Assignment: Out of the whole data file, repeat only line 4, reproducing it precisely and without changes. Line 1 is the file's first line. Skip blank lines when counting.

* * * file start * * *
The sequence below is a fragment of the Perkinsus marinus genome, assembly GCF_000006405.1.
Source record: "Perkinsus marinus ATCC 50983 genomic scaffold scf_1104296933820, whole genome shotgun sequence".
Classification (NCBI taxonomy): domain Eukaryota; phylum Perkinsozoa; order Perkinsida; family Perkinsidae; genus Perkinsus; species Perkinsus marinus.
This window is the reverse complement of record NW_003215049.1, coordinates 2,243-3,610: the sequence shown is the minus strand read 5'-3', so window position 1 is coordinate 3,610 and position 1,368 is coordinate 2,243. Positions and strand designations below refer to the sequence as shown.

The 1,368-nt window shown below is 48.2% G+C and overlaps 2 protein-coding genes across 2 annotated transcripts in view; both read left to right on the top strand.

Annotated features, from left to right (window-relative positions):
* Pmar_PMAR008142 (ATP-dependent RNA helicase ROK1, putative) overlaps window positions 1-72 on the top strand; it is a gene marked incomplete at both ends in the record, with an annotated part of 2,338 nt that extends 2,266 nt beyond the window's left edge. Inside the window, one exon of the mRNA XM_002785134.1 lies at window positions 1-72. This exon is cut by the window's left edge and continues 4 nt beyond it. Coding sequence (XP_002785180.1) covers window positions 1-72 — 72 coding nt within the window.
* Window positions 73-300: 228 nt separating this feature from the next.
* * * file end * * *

This window is the reverse complement of record NW_003215049.1, coordinates 2,243-3,610: the sequence shown is the minus strand read 5'-3', so window position 1 is coordinate 3,610 and position 1,368 is coordinate 2,243. Positions and strand designations below refer to the sequence as shown.